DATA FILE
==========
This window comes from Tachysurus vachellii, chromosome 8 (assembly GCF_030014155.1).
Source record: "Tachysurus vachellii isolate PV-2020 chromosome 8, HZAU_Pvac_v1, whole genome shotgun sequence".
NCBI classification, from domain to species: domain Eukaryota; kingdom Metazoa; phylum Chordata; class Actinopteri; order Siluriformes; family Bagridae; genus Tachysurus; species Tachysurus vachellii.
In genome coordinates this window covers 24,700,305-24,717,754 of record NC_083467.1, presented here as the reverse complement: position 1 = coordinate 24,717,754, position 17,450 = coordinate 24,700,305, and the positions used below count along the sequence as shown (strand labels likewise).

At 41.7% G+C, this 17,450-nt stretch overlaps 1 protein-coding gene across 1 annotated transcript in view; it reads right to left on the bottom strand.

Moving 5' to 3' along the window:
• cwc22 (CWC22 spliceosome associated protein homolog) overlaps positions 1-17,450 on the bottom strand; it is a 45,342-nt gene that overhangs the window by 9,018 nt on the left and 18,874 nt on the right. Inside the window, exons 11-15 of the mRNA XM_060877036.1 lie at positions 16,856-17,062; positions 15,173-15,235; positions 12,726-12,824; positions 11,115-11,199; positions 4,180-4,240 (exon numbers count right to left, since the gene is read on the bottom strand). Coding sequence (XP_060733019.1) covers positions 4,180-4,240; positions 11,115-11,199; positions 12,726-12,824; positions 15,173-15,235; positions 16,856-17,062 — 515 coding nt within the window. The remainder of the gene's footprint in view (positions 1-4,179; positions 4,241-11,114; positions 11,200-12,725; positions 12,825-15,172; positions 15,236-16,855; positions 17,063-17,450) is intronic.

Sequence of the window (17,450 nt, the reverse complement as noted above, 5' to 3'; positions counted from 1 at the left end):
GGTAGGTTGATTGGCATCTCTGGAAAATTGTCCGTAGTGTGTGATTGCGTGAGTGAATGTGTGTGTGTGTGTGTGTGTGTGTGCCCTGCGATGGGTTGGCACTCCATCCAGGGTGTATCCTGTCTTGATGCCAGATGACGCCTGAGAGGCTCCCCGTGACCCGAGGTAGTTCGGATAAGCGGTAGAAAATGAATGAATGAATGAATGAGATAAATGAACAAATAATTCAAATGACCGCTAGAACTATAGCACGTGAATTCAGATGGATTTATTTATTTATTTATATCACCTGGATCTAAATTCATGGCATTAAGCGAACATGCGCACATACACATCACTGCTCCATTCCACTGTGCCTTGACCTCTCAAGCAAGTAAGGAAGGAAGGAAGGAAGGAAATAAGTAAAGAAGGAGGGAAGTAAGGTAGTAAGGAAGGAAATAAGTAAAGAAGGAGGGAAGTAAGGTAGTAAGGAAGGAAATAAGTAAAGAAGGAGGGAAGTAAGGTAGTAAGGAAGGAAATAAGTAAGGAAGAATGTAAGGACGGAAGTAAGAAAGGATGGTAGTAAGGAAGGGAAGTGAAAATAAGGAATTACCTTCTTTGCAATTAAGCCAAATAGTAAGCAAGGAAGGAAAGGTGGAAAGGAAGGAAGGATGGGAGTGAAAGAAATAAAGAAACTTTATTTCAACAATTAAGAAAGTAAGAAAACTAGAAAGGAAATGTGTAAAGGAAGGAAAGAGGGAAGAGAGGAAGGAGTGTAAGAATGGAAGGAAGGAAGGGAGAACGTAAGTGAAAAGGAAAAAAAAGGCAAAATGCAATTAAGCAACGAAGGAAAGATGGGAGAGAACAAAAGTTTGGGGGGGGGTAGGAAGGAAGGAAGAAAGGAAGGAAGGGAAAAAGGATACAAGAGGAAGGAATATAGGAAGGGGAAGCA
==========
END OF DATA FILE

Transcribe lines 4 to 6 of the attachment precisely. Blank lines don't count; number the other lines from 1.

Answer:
In genome coordinates this window covers 24,700,305-24,717,754 of record NC_083467.1, presented here as the reverse complement: position 1 = coordinate 24,717,754, position 17,450 = coordinate 24,700,305, and the positions used below count along the sequence as shown (strand labels likewise).

At 41.7% G+C, this 17,450-nt stretch overlaps 1 protein-coding gene across 1 annotated transcript in view; it reads right to left on the bottom strand.

Moving 5' to 3' along the window: